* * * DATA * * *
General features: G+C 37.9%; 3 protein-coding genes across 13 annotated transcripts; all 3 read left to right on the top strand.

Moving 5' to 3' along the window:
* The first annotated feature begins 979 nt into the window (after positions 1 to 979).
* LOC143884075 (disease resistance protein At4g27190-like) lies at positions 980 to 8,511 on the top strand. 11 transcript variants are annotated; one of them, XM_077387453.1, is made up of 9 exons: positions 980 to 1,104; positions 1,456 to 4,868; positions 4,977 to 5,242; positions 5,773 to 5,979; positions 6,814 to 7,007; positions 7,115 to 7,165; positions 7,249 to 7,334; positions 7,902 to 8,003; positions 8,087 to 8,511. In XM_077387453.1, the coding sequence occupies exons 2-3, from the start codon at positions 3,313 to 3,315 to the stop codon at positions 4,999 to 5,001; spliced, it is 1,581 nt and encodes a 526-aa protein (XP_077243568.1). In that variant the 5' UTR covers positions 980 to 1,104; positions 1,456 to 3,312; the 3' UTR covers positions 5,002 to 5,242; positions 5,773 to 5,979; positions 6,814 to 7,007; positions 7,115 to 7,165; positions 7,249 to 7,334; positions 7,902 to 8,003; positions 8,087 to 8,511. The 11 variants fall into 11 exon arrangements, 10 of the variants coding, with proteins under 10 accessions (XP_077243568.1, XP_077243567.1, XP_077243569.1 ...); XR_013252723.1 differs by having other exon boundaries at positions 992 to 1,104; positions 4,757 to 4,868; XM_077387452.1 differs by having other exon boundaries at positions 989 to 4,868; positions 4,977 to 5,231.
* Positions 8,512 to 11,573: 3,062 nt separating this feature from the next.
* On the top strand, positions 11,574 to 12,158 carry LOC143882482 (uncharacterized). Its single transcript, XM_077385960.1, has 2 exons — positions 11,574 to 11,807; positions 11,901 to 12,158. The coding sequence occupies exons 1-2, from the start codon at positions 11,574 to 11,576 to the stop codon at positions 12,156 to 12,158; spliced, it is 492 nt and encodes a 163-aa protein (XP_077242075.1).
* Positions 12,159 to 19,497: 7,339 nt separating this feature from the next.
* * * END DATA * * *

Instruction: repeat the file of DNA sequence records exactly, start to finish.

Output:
General features: G+C 37.9%; 3 protein-coding genes across 13 annotated transcripts; all 3 read left to right on the top strand.

Moving 5' to 3' along the window:
* The first annotated feature begins 979 nt into the window (after positions 1 to 979).
* LOC143884075 (disease resistance protein At4g27190-like) lies at positions 980 to 8,511 on the top strand. 11 transcript variants are annotated; one of them, XM_077387453.1, is made up of 9 exons: positions 980 to 1,104; positions 1,456 to 4,868; positions 4,977 to 5,242; positions 5,773 to 5,979; positions 6,814 to 7,007; positions 7,115 to 7,165; positions 7,249 to 7,334; positions 7,902 to 8,003; positions 8,087 to 8,511. In XM_077387453.1, the coding sequence occupies exons 2-3, from the start codon at positions 3,313 to 3,315 to the stop codon at positions 4,999 to 5,001; spliced, it is 1,581 nt and encodes a 526-aa protein (XP_077243568.1). In that variant the 5' UTR covers positions 980 to 1,104; positions 1,456 to 3,312; the 3' UTR covers positions 5,002 to 5,242; positions 5,773 to 5,979; positions 6,814 to 7,007; positions 7,115 to 7,165; positions 7,249 to 7,334; positions 7,902 to 8,003; positions 8,087 to 8,511. The 11 variants fall into 11 exon arrangements, 10 of the variants coding, with proteins under 10 accessions (XP_077243568.1, XP_077243567.1, XP_077243569.1 ...); XR_013252723.1 differs by having other exon boundaries at positions 992 to 1,104; positions 4,757 to 4,868; XM_077387452.1 differs by having other exon boundaries at positions 989 to 4,868; positions 4,977 to 5,231.
* Positions 8,512 to 11,573: 3,062 nt separating this feature from the next.
* On the top strand, positions 11,574 to 12,158 carry LOC143882482 (uncharacterized). Its single transcript, XM_077385960.1, has 2 exons — positions 11,574 to 11,807; positions 11,901 to 12,158. The coding sequence occupies exons 1-2, from the start codon at positions 11,574 to 11,576 to the stop codon at positions 12,156 to 12,158; spliced, it is 492 nt and encodes a 163-aa protein (XP_077242075.1).
* Positions 12,159 to 19,497: 7,339 nt separating this feature from the next.